Race and Your Community

Race and Your Community
The racial composition in my community has never been a major concern of mine. However, I have been compelled to recognize notable racial imbalances often observed at places where the employees are paid wages that are far above average such as financial institutions, medical societies, judicial or legal law firms, corporate enterprises, and educational establishments that are dominated by Anglo-Saxons.
At the other end of the spectrum, it is not unusual to observe a significant amount of racial disproportion amongst employees working as convenience store clerks, grocery store cashiers, hotel service workers, janitorial and sanitation crew members. This group of laborers working blue-collar jobs is typically going to be African American or Hispanic citizens who are paidno more than the minimum wage.
Although most of the members in my community are considered Anglo-Saxon, there is an increasing number of immigrants from the Latino group. With their growth steadily on the rise, I predict that the Hispanic population will gradually surpass the percentage of Anglo-Saxons in about twenty years.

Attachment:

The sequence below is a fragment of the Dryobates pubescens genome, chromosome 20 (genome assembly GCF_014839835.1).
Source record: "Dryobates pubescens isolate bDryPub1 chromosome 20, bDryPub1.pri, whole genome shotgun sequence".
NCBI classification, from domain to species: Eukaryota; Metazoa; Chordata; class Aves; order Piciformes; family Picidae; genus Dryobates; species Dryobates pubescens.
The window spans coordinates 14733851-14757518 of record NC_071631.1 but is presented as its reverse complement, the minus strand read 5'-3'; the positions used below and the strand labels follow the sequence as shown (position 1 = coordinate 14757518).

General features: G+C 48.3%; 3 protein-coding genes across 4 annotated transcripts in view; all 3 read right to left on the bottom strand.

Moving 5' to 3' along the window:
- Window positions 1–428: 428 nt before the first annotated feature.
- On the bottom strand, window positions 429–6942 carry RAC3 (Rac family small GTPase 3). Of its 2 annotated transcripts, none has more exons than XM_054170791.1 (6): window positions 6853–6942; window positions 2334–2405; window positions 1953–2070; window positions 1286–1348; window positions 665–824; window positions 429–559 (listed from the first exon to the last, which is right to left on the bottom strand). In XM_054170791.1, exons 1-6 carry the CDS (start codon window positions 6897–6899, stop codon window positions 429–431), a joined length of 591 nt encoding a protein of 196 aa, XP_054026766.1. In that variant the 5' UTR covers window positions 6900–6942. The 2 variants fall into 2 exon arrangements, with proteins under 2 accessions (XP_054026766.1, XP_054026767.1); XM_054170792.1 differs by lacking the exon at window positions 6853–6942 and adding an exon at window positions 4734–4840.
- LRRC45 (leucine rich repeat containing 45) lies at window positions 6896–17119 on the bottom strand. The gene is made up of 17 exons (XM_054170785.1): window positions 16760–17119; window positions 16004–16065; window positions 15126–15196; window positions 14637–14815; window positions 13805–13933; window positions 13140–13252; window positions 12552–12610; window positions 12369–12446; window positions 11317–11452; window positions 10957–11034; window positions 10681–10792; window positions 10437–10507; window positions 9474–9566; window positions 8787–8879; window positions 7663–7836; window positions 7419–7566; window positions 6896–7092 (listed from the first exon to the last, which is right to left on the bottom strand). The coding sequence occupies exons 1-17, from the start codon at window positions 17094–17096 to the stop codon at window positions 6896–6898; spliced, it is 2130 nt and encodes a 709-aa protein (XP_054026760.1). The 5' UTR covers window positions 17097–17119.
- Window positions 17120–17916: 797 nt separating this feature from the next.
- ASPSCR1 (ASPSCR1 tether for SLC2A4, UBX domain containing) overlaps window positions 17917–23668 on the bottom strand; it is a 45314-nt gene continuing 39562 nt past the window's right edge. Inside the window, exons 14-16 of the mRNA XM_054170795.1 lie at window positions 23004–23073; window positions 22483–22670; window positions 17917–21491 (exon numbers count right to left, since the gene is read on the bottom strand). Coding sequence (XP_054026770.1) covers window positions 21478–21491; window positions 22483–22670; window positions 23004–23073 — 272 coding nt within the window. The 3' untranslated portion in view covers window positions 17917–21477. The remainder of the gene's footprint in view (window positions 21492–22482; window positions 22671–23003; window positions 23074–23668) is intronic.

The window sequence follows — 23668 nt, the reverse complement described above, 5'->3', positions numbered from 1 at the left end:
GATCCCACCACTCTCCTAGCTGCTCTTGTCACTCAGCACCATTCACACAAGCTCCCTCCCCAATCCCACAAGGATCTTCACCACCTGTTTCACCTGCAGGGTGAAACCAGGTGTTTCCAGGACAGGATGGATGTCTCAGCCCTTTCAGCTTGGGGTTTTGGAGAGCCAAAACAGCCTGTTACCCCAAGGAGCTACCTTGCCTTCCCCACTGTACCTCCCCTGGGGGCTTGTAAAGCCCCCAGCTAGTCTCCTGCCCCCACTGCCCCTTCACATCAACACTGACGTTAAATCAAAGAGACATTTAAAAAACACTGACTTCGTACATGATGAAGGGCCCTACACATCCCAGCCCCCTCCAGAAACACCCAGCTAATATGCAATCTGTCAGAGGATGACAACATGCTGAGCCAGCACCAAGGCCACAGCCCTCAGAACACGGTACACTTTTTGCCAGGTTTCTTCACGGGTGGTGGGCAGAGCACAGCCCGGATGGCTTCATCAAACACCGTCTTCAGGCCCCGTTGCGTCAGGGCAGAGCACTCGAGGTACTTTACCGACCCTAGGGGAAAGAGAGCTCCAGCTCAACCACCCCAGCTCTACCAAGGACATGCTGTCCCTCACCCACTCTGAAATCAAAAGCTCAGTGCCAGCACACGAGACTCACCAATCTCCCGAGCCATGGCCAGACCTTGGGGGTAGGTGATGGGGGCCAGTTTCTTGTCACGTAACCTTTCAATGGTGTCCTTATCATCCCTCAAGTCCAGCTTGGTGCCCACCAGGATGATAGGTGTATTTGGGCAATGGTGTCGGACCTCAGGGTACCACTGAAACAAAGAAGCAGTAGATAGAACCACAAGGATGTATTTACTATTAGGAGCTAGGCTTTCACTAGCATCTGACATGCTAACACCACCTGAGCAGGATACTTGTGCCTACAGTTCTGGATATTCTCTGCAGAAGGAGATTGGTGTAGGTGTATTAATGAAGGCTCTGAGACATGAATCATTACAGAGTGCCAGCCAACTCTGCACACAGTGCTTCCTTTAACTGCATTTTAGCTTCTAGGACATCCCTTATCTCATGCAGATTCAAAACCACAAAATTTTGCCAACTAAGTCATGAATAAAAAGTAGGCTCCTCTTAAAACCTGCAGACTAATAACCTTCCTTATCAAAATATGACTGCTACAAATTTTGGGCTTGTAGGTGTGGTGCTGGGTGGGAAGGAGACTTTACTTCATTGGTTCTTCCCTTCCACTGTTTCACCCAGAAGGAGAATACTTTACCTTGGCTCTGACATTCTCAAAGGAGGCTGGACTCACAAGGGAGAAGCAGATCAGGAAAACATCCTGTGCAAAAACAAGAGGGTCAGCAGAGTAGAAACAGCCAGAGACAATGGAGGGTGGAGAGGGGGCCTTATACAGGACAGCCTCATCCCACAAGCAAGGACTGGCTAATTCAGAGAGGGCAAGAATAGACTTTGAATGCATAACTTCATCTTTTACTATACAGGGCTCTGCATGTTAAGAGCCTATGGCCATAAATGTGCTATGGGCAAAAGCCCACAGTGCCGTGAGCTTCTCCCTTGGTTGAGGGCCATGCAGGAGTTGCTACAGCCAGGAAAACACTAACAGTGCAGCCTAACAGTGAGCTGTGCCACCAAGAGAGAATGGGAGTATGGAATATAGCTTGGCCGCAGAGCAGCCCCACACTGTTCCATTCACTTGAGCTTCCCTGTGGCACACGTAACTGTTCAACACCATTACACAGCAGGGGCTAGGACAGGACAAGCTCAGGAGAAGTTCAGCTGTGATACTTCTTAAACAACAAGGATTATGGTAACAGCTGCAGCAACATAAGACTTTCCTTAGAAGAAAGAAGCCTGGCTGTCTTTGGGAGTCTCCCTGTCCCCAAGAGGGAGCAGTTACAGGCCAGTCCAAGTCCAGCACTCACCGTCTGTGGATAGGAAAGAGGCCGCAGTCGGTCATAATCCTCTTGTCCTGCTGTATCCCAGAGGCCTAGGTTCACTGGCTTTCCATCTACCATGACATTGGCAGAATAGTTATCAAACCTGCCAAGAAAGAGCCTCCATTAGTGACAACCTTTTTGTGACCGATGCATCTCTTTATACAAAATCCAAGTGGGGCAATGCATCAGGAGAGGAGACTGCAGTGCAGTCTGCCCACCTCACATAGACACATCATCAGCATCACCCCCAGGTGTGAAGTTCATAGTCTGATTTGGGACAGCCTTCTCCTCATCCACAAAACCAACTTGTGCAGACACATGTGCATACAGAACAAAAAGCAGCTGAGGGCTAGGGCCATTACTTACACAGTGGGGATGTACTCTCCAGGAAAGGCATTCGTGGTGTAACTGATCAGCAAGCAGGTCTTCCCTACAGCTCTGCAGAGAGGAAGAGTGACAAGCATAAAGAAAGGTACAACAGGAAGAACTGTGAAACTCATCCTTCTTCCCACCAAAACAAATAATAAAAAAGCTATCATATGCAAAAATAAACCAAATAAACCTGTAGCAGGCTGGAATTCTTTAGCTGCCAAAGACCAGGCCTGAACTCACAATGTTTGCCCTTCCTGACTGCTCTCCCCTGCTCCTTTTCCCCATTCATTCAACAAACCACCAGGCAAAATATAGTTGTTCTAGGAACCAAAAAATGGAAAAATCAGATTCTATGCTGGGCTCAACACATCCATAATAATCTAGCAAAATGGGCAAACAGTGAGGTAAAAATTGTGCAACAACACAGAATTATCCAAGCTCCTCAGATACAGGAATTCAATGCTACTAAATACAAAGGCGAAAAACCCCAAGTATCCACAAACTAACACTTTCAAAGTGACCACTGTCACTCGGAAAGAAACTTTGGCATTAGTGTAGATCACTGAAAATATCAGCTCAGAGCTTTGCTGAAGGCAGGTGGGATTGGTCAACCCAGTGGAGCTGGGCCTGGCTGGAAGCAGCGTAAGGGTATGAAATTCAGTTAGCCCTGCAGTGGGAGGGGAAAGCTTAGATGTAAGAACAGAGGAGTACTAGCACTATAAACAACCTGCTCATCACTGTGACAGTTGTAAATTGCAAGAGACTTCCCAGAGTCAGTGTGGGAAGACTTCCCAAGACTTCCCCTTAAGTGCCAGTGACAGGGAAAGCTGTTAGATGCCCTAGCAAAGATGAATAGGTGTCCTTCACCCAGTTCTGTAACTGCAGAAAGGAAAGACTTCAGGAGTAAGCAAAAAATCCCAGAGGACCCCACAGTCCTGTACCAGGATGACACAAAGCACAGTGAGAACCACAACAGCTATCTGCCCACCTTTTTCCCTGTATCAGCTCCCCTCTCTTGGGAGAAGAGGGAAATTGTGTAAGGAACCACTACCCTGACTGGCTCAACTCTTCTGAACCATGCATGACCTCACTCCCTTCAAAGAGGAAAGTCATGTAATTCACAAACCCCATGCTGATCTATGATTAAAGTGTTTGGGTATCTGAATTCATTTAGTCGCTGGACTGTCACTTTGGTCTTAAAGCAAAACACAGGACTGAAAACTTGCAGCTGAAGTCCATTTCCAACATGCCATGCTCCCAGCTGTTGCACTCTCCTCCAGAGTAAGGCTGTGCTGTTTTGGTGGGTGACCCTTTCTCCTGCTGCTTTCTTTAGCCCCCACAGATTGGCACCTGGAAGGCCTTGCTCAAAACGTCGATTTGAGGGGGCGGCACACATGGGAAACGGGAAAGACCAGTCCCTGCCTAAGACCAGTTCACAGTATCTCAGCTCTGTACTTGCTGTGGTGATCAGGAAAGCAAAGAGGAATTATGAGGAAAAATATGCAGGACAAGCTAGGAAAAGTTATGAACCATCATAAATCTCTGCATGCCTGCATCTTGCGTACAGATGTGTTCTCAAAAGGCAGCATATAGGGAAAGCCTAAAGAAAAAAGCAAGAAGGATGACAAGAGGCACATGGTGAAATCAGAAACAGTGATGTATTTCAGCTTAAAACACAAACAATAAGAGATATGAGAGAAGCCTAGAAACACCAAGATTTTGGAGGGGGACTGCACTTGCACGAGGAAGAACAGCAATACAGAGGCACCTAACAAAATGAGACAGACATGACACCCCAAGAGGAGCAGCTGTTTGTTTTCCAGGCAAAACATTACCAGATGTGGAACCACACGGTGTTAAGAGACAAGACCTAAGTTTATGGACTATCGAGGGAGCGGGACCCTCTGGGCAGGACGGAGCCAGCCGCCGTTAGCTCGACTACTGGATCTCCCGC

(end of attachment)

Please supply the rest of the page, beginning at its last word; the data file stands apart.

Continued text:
According to the Greater Dallas Hispanic Chamber of Commerce, the Hispanic population will become slightly even with the number of Anglo-Saxons by the year 2020. Other ethnic groups will see a slow, steady increase in population growth; however African Americans will barely see any significant change at all.
Political leaders in my community rarely address important social issues that pertain to Native Americans and African American families. The same holds true for the Latino community unless there is a serious matter that involves the selling of drugs, illegal immigration, and extensive federal spending toward government healthcare programs that primarily benefit the Latino families. Most of the time, the Mexican Americans are viewed as the major cause of a lot of our community’s social, educational, and political ills; therefore they...